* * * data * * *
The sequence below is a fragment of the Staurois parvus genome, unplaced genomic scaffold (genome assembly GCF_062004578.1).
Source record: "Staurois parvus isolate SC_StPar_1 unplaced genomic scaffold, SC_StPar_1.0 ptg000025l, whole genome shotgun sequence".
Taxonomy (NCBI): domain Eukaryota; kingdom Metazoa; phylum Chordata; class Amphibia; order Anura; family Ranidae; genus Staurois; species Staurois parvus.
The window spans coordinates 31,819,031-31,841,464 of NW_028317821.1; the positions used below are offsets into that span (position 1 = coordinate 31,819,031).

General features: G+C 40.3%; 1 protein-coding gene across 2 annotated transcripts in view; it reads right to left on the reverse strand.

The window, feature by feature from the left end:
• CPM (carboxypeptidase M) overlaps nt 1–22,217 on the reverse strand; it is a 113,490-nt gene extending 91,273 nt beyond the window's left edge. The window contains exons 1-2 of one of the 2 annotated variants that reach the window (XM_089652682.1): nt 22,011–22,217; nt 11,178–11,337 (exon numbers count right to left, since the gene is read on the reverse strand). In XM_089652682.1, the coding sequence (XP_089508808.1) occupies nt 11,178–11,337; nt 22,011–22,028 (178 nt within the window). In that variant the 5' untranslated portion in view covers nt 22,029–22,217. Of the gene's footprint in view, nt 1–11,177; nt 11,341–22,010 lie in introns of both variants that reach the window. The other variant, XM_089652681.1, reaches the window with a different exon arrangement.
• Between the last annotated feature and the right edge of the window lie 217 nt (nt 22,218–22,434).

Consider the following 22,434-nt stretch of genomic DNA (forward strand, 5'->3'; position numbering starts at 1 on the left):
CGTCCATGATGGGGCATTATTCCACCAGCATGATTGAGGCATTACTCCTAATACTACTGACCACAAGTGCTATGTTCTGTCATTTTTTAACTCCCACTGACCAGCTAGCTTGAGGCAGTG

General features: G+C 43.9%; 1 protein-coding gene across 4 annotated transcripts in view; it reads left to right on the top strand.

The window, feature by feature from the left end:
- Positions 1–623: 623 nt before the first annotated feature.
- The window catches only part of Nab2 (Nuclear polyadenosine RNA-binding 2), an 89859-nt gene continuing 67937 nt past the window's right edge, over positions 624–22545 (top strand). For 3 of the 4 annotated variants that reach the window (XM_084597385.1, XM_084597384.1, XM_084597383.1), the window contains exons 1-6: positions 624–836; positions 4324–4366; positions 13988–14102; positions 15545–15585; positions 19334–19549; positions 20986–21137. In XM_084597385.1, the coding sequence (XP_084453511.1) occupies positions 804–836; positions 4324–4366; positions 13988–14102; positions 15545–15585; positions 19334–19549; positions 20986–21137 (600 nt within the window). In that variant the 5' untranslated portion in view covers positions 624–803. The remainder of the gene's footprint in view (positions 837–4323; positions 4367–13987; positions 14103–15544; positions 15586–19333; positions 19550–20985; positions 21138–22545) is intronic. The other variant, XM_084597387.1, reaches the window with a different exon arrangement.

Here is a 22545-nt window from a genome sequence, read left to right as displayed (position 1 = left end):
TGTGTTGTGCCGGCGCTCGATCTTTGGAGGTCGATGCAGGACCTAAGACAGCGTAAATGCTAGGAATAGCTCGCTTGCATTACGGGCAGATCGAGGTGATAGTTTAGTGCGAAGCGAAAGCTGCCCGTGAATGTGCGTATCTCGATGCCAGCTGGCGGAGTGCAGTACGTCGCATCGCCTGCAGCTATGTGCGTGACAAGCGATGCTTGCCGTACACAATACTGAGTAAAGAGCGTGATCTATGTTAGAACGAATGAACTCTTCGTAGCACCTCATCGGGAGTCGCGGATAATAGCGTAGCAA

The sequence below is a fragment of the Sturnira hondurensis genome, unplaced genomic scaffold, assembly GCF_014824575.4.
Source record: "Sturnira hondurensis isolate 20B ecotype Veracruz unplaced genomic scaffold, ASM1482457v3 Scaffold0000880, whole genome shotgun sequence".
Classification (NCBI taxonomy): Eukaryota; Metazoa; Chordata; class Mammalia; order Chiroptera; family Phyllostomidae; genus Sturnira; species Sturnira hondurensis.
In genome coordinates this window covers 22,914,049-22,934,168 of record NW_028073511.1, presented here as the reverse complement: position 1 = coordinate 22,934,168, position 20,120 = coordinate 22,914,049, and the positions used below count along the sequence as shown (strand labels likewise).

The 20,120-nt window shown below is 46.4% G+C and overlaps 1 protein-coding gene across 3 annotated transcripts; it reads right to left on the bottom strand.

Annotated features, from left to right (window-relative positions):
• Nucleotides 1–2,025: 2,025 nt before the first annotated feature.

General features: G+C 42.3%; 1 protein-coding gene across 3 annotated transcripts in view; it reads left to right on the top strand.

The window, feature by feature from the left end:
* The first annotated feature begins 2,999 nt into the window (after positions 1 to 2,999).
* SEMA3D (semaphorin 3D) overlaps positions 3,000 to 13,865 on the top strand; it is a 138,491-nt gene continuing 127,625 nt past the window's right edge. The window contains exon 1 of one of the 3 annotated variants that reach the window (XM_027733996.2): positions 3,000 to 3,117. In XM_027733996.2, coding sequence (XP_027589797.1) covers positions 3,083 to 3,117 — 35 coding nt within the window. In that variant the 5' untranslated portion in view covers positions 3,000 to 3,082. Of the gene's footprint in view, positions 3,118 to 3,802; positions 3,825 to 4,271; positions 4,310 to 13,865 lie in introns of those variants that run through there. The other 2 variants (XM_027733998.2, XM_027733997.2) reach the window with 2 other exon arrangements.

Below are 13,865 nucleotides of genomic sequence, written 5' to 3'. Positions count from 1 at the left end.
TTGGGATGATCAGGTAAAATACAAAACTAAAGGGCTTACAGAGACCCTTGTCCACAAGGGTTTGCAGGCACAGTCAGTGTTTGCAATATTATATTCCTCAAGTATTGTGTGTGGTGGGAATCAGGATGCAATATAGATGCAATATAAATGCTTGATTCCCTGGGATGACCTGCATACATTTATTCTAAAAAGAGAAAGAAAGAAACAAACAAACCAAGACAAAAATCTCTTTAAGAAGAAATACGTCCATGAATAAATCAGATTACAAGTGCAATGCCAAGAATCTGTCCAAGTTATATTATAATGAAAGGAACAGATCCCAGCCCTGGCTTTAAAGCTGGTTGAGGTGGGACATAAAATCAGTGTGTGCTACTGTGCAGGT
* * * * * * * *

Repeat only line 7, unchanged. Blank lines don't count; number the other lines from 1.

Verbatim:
• CPM (carboxypeptidase M) overlaps nt 1–22,217 on the reverse strand; it is a 113,490-nt gene extending 91,273 nt beyond the window's left edge. The window contains exons 1-2 of one of the 2 annotated variants that reach the window (XM_089652682.1): nt 22,011–22,217; nt 11,178–11,337 (exon numbers count right to left, since the gene is read on the reverse strand). In XM_089652682.1, the coding sequence (XP_089508808.1) occupies nt 11,178–11,337; nt 22,011–22,028 (178 nt within the window). In that variant the 5' untranslated portion in view covers nt 22,029–22,217. Of the gene's footprint in view, nt 1–11,177; nt 11,341–22,010 lie in introns of both variants that reach the window. The other variant, XM_089652681.1, reaches the window with a different exon arrangement.